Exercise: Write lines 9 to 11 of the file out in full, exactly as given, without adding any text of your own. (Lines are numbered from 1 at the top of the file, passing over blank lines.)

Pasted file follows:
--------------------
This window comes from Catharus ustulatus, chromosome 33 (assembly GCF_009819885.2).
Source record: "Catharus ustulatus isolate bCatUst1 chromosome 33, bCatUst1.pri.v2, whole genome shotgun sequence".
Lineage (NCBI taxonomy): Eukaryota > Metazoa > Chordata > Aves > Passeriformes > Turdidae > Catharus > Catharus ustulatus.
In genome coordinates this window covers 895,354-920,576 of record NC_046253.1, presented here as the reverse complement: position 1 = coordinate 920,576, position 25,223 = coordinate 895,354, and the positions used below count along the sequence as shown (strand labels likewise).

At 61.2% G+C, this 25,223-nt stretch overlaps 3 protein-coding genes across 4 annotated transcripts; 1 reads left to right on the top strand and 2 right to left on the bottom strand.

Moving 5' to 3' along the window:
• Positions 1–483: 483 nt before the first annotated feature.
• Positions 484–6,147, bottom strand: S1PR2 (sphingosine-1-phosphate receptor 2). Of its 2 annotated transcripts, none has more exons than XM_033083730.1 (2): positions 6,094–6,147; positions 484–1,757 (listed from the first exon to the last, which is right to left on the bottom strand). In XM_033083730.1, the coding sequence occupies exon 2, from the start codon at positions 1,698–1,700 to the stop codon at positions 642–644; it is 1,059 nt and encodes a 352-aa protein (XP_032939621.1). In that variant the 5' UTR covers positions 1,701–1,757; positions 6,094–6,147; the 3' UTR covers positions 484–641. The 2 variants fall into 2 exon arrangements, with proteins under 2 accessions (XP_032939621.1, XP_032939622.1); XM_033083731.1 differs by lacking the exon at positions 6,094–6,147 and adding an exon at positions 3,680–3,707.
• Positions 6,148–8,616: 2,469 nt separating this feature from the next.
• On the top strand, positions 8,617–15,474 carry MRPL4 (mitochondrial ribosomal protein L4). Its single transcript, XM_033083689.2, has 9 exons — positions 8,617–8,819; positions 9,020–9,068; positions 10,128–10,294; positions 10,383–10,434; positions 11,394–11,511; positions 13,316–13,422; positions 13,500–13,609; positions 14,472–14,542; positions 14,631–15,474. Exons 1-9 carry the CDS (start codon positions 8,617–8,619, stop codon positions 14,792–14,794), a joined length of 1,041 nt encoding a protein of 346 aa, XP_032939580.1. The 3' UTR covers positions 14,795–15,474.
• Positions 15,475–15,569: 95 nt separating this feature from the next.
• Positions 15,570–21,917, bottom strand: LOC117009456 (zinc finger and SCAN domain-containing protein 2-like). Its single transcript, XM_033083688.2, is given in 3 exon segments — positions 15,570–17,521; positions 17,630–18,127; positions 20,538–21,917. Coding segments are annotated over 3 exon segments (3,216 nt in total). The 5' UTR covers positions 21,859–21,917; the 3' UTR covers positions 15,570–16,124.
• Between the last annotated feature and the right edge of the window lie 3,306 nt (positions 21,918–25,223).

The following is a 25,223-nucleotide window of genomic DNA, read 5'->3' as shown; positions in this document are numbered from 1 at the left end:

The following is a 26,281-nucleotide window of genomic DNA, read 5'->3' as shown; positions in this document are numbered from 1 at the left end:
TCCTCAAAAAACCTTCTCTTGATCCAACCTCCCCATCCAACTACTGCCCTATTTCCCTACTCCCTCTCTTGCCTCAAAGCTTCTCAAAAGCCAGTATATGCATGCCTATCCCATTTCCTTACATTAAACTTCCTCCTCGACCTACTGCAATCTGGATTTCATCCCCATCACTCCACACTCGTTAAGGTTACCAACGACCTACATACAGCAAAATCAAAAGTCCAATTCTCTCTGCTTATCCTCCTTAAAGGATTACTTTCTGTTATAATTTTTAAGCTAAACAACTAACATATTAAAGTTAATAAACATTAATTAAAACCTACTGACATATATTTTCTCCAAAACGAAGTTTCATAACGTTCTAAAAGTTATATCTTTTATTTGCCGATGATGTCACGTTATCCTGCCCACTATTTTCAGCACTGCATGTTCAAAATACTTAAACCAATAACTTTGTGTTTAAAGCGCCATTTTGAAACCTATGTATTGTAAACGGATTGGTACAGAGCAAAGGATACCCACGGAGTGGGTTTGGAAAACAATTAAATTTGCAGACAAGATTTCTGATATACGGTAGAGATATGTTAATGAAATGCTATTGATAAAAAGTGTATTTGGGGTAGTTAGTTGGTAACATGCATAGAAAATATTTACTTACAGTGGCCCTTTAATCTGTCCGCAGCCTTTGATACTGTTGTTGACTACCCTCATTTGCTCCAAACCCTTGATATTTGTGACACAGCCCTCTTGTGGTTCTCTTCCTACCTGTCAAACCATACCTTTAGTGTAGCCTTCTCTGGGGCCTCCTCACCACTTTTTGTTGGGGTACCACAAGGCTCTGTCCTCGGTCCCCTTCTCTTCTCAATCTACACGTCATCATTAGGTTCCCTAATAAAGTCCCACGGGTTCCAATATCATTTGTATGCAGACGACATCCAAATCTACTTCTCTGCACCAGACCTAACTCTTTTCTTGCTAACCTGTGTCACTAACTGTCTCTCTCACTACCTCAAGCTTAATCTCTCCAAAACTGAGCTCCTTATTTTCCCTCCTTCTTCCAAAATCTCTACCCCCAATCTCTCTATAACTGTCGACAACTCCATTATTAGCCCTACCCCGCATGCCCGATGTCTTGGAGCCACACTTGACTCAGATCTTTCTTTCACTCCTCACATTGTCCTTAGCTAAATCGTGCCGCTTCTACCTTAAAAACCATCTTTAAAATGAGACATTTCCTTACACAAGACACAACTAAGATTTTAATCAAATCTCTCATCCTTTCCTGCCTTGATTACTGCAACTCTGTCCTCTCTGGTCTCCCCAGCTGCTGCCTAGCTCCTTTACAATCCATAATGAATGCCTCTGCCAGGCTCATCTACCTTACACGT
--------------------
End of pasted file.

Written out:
• Positions 6,148–8,616: 2,469 nt separating this feature from the next.
• On the top strand, positions 8,617–15,474 carry MRPL4 (mitochondrial ribosomal protein L4). Its single transcript, XM_033083689.2, has 9 exons — positions 8,617–8,819; positions 9,020–9,068; positions 10,128–10,294; positions 10,383–10,434; positions 11,394–11,511; positions 13,316–13,422; positions 13,500–13,609; positions 14,472–14,542; positions 14,631–15,474. Exons 1-9 carry the CDS (start codon positions 8,617–8,619, stop codon positions 14,792–14,794), a joined length of 1,041 nt encoding a protein of 346 aa, XP_032939580.1. The 3' UTR covers positions 14,795–15,474.
• Positions 15,475–15,569: 95 nt separating this feature from the next.